A parking consultant recommends replacing Watertown’s current parking meters with “smart” meters that offer a range of payment options. Watertown needs to make some major changes to its parking prices and rules in Watertown Square and Coolidge Square to improve the parking situation in these key business districts, said consultants who studied the Town’s parking situation. The report came after two public input meetings, and observations of how full parking spaces are in and around Watertown Square and Coolidge Square. The presentation was made during a public meeting Tuesday night at the Watertown Free Public Library. Watertown Senior Transportation Planner Laura Wiener said the goal is to make the areas more vibrant and attractive places for people to shop, dine and hang out.
The public is invited to give input on Watertown’s Parking Management plan for Watertown Square and Coolidge Square which was presented earlier this year. The Watertown Planning Department provided the following information:
The Town seeks public input on draft parking strategies, presented at a public meeting on May 7. Please join the Town and project team at the Watertown Parking Management Plan Draft Strategies Public Meeting scheduled for Tuesday, May 7, from 7-8:30 p.m., at the Watertown Public Library (Watertown Savings Bank Room). Doors will open at 6:30 p.m., to review key findings from Watertown and Coolidge Squares’ parking data collection, public engagement survey and January open houses. In January, the public had the opportunity to provide input at two public open houses to review parking supply and utilization data, share parking concerns, and give the Town ideas on how to improve parking management in Watertown Square and Coolidge Square.
If you have you been frustrated by not being able to find parking in Watertown Square or Coolidge Square, found a broken meter, or not been able to find the hours when you have to pay to park — well, Town officials want to hear from you. Watertown officials recently hosted a pair of open houses to talk to residents and people who work in Town about the parking situation in Watertown’s two main business districts. There are many parking spaces in these areas, with more than 1,500 in Watertown Square and nearly 1,400 in Coolidge Square. The majority are off-street spaces. Town officials do not just want to replace the aging parking meters, but to come up with a parking plan.
Town officials seek input about what changes should be made to parking in the Watertown Square and Coolidge Square areas. Residents, workers and others can share their thoughts in an online survey, or attend two upcoming open houses about the two areas. The Town of Watertown sent out the following announcement:
Watertown has begun a Parking Management Plan for Watertown Square and Coolidge Square. The goal is to support Watertown’s retail centers and make them more user friendly and welcoming. The Plan will describe current parking needs, supply, and usage.
Town officials want to know what people living, working and visiting Watertown think about parking in two major commercial areas in town. The Town is creating a Parking Management Plan for Watertown’s two major business districts, Watertown Square and Coolidge Square. To collect information, town officials have created an online survey. The Plan will take a fresh look at the existing parking supply, demand for parking, and look for creative ways to satisfy parking needs, according to the Town’s website. Some of the areas that the Parking Management Plan will cover are:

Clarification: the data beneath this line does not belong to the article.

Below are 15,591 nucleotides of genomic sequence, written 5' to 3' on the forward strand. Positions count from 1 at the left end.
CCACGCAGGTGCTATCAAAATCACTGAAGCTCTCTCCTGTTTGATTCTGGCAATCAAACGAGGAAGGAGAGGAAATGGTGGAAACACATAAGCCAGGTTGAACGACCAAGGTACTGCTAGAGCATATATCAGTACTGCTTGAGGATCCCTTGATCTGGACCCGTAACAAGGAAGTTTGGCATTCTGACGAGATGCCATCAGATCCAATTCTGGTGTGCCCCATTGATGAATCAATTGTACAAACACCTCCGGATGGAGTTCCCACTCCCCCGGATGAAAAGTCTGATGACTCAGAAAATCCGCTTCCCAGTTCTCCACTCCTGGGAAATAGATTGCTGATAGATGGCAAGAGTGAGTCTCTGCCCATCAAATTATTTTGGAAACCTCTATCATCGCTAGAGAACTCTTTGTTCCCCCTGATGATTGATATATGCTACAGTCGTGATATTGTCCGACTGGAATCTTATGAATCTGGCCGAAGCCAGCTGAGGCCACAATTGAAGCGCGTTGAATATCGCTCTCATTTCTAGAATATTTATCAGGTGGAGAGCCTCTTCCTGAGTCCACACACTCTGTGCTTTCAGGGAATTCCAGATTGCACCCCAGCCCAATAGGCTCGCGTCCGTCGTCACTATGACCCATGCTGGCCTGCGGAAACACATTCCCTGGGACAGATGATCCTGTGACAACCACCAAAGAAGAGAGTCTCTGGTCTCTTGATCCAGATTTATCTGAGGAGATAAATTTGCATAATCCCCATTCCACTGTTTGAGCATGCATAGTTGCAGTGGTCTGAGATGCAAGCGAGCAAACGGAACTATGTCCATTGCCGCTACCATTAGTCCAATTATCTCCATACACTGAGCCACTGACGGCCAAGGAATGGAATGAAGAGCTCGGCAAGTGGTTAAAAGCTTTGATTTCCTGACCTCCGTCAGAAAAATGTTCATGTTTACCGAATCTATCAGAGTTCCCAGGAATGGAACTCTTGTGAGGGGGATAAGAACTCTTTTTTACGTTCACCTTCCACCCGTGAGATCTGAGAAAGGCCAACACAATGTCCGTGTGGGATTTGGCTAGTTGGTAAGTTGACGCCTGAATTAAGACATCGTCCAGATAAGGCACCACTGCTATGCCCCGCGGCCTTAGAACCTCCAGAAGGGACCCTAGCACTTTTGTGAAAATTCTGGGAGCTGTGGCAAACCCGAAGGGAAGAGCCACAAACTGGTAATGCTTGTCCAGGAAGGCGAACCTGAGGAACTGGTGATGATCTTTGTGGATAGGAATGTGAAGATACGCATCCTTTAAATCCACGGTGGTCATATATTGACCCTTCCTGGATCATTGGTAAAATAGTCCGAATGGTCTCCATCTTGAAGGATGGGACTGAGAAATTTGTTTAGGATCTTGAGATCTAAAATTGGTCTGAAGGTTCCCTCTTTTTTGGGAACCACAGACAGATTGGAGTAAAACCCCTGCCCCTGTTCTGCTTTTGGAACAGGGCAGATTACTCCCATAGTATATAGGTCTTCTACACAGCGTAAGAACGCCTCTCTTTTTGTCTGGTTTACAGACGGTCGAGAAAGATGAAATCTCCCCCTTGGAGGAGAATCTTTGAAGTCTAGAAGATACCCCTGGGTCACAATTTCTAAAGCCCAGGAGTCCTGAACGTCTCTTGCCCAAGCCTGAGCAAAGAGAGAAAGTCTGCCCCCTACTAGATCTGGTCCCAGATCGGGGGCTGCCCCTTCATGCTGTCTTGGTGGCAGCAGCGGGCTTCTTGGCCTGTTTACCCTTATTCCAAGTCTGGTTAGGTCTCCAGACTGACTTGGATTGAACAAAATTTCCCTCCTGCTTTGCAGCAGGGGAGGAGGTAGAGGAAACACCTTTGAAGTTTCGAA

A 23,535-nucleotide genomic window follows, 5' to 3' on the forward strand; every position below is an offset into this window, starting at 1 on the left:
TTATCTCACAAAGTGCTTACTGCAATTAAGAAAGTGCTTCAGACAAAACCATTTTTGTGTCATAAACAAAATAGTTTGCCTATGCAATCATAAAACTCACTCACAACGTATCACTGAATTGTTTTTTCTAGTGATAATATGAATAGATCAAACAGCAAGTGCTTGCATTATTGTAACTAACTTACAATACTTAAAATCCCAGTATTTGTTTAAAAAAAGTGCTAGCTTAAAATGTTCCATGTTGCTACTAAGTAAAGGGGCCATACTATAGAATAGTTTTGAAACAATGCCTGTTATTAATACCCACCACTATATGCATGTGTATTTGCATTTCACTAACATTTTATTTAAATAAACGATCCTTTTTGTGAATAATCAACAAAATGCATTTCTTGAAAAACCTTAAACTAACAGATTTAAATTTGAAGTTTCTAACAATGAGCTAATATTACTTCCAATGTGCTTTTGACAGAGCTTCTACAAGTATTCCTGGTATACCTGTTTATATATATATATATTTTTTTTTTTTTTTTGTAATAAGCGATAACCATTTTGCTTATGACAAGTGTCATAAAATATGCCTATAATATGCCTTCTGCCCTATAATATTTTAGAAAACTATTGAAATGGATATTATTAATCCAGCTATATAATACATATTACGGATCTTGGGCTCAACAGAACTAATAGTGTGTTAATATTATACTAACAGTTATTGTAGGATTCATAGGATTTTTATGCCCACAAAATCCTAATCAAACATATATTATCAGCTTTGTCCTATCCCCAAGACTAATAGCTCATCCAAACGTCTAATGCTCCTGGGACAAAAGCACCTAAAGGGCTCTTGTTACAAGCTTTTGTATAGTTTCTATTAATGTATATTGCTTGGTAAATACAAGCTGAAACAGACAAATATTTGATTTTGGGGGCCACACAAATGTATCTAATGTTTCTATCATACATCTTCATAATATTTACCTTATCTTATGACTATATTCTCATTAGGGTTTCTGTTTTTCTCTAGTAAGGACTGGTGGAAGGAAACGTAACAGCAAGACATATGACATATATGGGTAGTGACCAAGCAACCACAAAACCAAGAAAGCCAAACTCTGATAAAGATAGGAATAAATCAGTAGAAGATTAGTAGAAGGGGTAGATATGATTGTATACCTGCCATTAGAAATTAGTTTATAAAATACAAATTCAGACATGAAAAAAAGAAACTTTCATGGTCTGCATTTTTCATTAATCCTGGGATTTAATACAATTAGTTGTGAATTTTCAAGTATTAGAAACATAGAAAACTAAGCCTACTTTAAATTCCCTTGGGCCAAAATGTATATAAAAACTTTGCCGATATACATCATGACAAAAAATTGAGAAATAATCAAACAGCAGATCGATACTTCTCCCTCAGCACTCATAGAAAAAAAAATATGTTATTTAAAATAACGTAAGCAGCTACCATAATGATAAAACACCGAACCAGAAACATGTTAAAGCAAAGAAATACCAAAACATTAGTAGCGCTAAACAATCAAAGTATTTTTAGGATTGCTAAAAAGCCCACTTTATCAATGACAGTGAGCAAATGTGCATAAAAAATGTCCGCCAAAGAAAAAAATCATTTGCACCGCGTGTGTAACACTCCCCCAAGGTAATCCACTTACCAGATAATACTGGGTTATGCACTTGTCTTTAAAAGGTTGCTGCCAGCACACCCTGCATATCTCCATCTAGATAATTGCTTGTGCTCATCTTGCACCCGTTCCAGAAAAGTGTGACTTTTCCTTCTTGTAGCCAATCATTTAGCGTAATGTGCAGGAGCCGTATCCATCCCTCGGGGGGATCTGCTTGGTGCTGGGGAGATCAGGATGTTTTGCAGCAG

Improved meter technologyConsistent and easy to understand regulationsOptions for enforcementChanges that could better manage parking and meet ongoing demandOpportunities for shared parkingOther ways to support healthy and successful commercial centers
To take the Watertown Parking Survey go to: www.watertownparkingsurvey.com
Town officials will also be holding two open houses about parking.
(The following is an open letter sent by Town Councilor Angeline Kounelis to the team designing the Mt. Auburn Street Renovation)
Dear Mt. Auburn St. Team, et al,
Many thanks for your response that has been 3.5 months in the making. I echo the sentiments of local residents, who at my suggestion, have written to the Team, only to receive a response focused solely on the scripted design plan.
Please do not insult me in a condescending manner by stating: “we would encourage you to view this video about implementing Road Diets in New Jersey.”
A Town Council subcommittee recommended some significant changes to Mt. Auburn Street, including a redesign of one of the main intersections in Coolidge Square.
Tuesday night, the Public Works Committee discussed the proposed changes to Mt. Auburn Street, east of School Street. The most significant change is the realignment of the intersection of Bigelow Avenue with Mt. Auburn Street, which also turns Kimball Road into a one-way street away from Mt.
Town officials invited the public to come give its ideas for how to redesign and improve Mt. Auburn Street in the area of Coolidge Avenue, while making the area more efficient for motor vehicles, buses, bicycles and pedestrians. Currently, the street has two lanes of traffic in each direction and parking on both sides of the street, but no dedicated bike lanes. Some ideas for changing the street include cutting the number of lanes of traffic to one each way with left turn lanes at intersections, adding bike lanes and making sidewalks wider in some places to allow easier crossings for pedestrians. Planning for all modes of transportation is known as Complete Streets.